KEY DATA: Payrolls: 255,000; Private: 217,000; Unemployment Rate: 4.9% (Unchanged); Wages: +0.3%/ Trade Deficit: $44.5 billion ($3.6 billion wider)

IN A NUTSHELL: “Dear Fed: Wake up and smell the job growth.”

WHAT IT MEANS: Maybe it’s not morning in America, but the coffee is brewing and jobs are being created. After one poor employment report, the consensus was that the economy had stalled. I said at the time: “Take a deep breath, breathe slowly and don’t panic”. I hope you did because businesses are adding lots of new workers. The July payroll increase was not only well above expectations, but it was strong across the board. No major sector posted a decline. Almost 64% of the industries added workers, a very high percentage. Over 54% of the manufacturing industries, the economy’s weak link, added employees. Construction companies and temp help agencies were up solidly and retailers are bringing on workers to meet the strong demand. Even the government is back in the hiring business after cutting back for so long. Wage gains were strong. The labor force and participation rate increased. Even the flat unemployment rate is understandable given the surge in the number of people looking for work. Good paying jobs, mediocre paying jobs and low paying jobs all were up. In other words, there was almost no weakness in this report, which is largely unheard of.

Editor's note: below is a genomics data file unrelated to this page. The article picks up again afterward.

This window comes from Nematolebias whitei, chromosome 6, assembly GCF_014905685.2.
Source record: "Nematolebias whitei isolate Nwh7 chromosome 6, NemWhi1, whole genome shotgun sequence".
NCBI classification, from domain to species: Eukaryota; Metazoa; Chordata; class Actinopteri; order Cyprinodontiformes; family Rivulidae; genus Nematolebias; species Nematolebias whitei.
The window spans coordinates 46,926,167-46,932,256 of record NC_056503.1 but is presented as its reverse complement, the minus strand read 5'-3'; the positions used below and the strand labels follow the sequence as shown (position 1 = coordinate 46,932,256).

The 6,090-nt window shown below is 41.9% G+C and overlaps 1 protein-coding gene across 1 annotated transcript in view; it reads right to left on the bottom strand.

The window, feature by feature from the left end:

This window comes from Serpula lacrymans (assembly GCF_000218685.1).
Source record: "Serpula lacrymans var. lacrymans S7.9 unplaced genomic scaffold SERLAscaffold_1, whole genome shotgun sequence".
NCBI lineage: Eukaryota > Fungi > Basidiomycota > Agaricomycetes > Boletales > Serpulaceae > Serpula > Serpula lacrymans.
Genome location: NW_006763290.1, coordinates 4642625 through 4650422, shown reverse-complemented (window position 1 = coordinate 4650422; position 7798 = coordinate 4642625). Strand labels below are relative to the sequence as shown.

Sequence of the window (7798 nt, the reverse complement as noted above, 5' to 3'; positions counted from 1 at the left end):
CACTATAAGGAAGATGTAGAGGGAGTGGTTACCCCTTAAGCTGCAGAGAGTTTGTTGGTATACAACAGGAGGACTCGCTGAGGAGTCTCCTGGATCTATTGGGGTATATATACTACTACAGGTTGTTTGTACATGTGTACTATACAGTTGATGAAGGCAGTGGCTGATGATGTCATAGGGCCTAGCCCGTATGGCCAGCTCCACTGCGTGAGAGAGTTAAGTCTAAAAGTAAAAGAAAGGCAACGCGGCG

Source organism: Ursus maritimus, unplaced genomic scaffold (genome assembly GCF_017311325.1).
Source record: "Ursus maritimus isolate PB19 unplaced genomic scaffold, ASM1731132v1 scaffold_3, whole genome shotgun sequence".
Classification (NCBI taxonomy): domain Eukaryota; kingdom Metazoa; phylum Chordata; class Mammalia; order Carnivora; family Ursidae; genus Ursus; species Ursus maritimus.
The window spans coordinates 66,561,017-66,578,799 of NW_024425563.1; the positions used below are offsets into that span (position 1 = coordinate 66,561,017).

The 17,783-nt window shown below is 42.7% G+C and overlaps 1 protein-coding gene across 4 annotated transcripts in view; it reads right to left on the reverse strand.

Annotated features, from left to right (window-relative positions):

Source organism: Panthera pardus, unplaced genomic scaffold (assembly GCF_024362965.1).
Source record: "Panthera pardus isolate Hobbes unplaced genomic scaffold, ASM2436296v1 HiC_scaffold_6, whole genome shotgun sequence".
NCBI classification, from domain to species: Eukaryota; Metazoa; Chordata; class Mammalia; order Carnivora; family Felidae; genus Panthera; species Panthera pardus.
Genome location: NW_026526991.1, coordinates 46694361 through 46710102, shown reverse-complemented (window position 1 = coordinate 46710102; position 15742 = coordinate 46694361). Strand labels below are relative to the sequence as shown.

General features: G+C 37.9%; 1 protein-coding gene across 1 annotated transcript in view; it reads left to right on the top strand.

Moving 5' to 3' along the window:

The trade deficit widened in June as imports rose faster than exports. That shouldn’t surprise anyone since the U.S. economy is still the best industrialized one in the world. Of course, given the huge jobs numbers, this number is a tree that fell in the forest. It was nice to see that we continue to sell more goods overseas and there were increases in consumer and capital goods and agricultural products. On the import side, demand for foreign consumer and capital goods was also strong.

MARKETS AND FED POLICY IMPLICATIONS: I noted yesterday that even if the jobs report were much stronger than expected, the Fed would not take the bait. The report was much stronger than anyone forecast but all it is likely to do is get the Fed to focus on something else, such as wage gains or economic growth. On the wage side, there is a clear increase in gains but it is not yet threatening. So, Fed Chair Yellen can continue to claim the market still has some slack. Given the rise in the participation rate, that might be true, but there is not a whole lot of slack left. Also, job growth is likely to settle down into a 175,000 to 200,000 range over the remainder of the year, which will look a lot softer than the past two month average of nearly 275,000. I am sure some political wag will claim job growth is faltering, but that level is about as good as we can expect given the low supply of available labor – the unemployed and discouraged workers. It is also strong enough for the unemployment rate to fall every few months. So, while the economy is strong enough to absorb modest 0.25% rate hikes in both September and December, this Fed does not seem to be inclined to do that. But we should expect to see the members begin the softening of the beaches process and it is best to assume that at we will get at least one rate hike this year.